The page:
There’s little doubt that the current campus occupies its plot in a way that is less obtrusive than the proposed four-and-a-half-story warehouse and its considerably expanded space for truck parking will (farewell to Netsch parking circles) but it’s unclear what can be done. However, the campus is eligible for listing on the National Register of Historic Places, and Robert W. Ball, Architectural Historian at Cultural Resource Analysts, Inc. completed a Historic Resource Survey Form in November 2020. A land-use appeal has been filed on behalf of several residents and other stages of approval still await. It’s been determined that there’s federal level permitting via the US Army Corps of Engineers Pittsburgh Division pertaining to this site, and therefore a Section 106 historic review process will take place.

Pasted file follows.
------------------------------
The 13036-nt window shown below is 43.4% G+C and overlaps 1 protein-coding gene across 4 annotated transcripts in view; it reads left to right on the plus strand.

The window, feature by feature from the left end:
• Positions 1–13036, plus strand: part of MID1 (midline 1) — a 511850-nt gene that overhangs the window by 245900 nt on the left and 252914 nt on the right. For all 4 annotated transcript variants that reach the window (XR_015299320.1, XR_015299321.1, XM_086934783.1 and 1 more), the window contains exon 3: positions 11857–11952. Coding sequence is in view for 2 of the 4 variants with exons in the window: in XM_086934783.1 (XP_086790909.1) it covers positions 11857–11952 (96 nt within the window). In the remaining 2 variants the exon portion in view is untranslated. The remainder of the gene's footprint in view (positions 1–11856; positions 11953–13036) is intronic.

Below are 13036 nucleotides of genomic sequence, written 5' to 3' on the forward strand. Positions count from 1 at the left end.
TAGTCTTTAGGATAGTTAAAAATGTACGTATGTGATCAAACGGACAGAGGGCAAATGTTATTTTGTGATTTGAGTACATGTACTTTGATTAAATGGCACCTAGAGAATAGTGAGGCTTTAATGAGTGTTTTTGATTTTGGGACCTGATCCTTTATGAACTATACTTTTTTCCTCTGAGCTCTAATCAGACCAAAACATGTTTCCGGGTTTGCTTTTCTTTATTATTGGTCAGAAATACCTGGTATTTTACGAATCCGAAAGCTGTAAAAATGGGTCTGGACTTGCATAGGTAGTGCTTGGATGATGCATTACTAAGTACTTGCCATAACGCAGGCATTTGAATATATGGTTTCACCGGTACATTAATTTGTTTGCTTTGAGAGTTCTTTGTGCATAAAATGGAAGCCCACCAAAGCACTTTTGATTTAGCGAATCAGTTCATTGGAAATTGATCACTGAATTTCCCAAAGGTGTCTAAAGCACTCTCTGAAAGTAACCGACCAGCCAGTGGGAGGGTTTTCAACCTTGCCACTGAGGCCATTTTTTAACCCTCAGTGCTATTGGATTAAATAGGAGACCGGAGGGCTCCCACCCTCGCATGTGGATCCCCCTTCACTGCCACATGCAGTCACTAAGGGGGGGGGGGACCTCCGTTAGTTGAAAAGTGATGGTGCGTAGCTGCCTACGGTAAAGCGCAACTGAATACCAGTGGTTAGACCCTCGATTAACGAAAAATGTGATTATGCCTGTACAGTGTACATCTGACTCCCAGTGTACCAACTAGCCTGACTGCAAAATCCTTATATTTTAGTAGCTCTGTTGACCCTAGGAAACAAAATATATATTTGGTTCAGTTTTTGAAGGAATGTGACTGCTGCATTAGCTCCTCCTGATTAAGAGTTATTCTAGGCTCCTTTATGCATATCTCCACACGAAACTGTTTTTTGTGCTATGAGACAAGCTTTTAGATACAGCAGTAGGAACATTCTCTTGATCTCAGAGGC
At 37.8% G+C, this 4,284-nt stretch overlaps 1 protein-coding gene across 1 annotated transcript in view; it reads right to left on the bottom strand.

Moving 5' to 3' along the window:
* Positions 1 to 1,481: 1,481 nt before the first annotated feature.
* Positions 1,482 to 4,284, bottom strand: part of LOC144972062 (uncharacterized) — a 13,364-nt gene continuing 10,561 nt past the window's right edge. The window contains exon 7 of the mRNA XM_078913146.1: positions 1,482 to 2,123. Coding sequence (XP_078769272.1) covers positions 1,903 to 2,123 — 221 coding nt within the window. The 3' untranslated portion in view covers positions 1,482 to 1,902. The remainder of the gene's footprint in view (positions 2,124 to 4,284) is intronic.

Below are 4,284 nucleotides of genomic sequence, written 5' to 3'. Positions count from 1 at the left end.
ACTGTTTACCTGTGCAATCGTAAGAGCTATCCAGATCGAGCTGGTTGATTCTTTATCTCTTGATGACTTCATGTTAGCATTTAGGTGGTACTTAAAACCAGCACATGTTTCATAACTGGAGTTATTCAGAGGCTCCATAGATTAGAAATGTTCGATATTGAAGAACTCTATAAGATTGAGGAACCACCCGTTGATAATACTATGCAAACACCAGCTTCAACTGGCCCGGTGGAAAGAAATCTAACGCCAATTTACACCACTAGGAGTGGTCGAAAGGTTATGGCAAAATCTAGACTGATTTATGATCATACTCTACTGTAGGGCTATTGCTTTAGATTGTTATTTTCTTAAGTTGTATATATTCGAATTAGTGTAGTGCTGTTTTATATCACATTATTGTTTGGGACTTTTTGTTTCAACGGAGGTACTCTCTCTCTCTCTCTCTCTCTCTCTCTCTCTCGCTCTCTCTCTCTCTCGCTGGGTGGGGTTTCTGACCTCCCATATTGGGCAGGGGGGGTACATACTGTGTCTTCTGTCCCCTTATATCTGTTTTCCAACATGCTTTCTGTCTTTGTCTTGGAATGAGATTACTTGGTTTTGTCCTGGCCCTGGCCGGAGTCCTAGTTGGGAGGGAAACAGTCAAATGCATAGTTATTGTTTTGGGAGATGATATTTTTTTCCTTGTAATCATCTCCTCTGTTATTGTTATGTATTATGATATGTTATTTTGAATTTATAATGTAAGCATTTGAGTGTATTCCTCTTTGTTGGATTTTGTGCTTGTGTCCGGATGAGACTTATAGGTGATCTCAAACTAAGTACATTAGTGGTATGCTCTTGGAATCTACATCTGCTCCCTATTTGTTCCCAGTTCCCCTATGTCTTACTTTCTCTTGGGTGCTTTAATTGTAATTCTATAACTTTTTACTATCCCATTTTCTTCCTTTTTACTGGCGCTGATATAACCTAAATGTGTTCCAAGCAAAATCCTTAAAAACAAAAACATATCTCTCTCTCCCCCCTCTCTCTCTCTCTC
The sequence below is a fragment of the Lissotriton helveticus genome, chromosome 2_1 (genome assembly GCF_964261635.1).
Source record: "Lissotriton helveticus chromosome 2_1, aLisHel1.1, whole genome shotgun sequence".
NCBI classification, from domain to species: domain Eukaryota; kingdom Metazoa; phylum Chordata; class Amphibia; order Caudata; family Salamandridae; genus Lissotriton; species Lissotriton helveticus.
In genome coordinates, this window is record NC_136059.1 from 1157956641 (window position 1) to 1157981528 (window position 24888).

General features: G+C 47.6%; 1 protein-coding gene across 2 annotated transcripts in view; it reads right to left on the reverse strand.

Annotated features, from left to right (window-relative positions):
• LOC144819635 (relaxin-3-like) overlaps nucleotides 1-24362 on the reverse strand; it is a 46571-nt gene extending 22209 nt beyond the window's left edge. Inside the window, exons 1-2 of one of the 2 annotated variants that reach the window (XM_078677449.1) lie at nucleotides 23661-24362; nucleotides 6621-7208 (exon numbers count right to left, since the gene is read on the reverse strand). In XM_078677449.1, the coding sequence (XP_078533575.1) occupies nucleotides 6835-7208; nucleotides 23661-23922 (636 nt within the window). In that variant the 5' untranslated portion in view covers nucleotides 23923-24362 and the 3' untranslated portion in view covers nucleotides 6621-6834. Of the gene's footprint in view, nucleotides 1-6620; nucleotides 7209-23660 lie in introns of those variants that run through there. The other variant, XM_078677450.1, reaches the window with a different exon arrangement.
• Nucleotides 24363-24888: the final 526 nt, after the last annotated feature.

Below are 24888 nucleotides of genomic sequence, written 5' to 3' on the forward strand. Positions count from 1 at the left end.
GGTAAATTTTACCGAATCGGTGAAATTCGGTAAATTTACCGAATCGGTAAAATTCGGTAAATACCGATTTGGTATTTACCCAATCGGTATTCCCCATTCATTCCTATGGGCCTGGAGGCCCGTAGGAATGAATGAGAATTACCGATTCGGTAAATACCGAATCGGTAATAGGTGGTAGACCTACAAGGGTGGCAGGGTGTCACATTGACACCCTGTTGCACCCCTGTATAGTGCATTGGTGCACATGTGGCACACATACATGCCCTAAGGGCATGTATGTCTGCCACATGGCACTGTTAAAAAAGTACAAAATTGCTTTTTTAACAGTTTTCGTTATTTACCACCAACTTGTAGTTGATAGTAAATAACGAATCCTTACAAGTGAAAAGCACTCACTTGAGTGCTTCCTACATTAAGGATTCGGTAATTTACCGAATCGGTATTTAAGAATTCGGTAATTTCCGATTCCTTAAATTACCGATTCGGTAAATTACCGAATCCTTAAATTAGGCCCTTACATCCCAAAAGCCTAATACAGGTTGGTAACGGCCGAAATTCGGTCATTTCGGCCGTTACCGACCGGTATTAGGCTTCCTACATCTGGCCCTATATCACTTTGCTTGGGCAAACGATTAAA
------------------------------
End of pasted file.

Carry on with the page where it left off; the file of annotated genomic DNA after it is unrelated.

Preservationists are sensitive to questions of cost and hazard mitigation. Reilly explained via email, “We value the holistic importance of this site—the Westinghouse legacy, the SOM modernist architecture, its landscaped setting, its reflection of the transformative period in the region. Preservation Pittsburgh cannot take a full position yet in terms of the extent of preservation we’d advocate for, because more information is needed as to the condition of the structures and the landscaped site overall and their actual potential for reuse—gaining clarity and getting answers to these questions is a process that we’re eager to participate in.”
It’s a misfortune in an era in which corporate campuses have found successful revival in many locations: The Bell Labs complex in Holmdel, NJ, Union Carbide’s former campus in Danbury, CT, and even a midcentury dinosaur of unquestionably lesser architectural pedigree, Allegheny Center in Pittsburgh.
According to Adams, “SOM’s Westinghouse buildings are a remarkable link to a corporate past. The teams that developed these buildings managed a remarkable integration between the buildings, the landscape, and to the earlier structure on site.” He parsed SOM’s “genius” for cultivating younger architects and pointed to James de Stefano as a talent overlooked in most SOM accounts. “To lose this complex would cause significant damage to Pittsburgh’s industrial architectural history.”